This summer I had the great delight of spending time in New Mexico’s hills, listening to the buzz of cicadas, the wind rustling through pinion trees, and the chatter of wrens in the trees. Although the hills seemed unchanging day after day, nothing stayed the same. The snow on the peaks gradually disappeared; the cholla cactus plants burst into bloom and disappeared in a week’s time; a beautiful vine sheltering our deck suddenly wilted and died one day – a reminder of Jonah’s gourd, perhaps?
And so it is with us – change is constant, but some are visible and some imperceptible.
As the summer begins to wind down, our thoughts are turning to the High Holidays. It’s our annual opportunity to spend some time together noticing changes – the obvious ones and the subtle ones — both in our lives and in the widening circles of life all around us. An opportunity to tune in to what we have missed noticing in the busy lives we are privileged to lead. An opportunity to attend to the ways in which we are growing older, the ways our loved ones are maturing and changing, the ways our environment is changing in subtle and not-so-subtle ways.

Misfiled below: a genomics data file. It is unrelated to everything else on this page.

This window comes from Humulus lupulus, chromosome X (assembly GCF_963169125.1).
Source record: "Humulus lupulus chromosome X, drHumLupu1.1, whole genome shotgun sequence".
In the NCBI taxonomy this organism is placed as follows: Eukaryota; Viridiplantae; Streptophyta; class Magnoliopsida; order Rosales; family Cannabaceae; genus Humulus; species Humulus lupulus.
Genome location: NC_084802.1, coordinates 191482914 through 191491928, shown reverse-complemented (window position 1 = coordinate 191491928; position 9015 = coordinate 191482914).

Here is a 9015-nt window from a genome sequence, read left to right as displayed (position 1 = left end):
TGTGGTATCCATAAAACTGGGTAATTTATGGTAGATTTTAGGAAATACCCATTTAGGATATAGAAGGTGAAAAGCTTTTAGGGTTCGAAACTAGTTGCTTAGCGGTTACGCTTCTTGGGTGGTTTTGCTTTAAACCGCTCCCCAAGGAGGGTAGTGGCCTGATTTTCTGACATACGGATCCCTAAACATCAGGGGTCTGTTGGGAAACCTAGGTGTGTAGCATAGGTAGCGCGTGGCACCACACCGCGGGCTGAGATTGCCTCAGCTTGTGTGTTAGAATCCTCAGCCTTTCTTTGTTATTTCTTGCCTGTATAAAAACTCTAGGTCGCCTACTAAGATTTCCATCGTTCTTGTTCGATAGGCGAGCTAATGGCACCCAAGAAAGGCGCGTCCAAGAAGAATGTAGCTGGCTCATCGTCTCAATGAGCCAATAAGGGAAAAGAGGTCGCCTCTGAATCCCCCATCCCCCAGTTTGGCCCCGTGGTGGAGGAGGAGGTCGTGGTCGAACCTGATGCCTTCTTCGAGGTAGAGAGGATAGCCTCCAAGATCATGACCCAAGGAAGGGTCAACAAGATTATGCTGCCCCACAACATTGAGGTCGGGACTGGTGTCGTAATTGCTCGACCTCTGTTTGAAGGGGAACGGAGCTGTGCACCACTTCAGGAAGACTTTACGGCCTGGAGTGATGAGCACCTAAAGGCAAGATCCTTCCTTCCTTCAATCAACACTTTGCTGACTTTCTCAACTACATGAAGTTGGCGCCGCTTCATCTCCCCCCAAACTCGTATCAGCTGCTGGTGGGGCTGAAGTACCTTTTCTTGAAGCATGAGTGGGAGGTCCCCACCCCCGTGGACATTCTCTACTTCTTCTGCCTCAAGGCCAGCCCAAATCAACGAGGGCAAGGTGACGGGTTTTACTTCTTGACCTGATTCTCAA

This is the understanding of the world that our sages taught – that each day the world is created and recreated anew. Change is the way of the world – and so is the potential for renewal. Our rabbis asked us to notice the world around us, and to bless God for the good and the bad – for every drop of rain, whether it was life-giving or destructive.
So as we begin our preparations for High Holidays, let us take moments aside to give thanks “for all these things,” the bitter and the sweet, difficult times and beautiful moments, losses and hardship but also triumphs and love. Al kol eleh, the beautiful song by Naomi Shemer, will be our theme for these High Holidays — for all these things, the honey and the stinger both, we give thanks and recognize how precious they are, how fleeting and how real.
Al Kol Eleh / For All These Things
Trans. from Naomi Shemer
For the honey and the stinger
For the bitter and the sweet —
And for our precious baby daughter
Please, God, watch over them all.
Over the flames that burn
Over water that runs clear
And the man from distant places
For all these things,
over all these things,
Please, God, watch over them for good —
the honey and the stinger
the bitter and the sweet.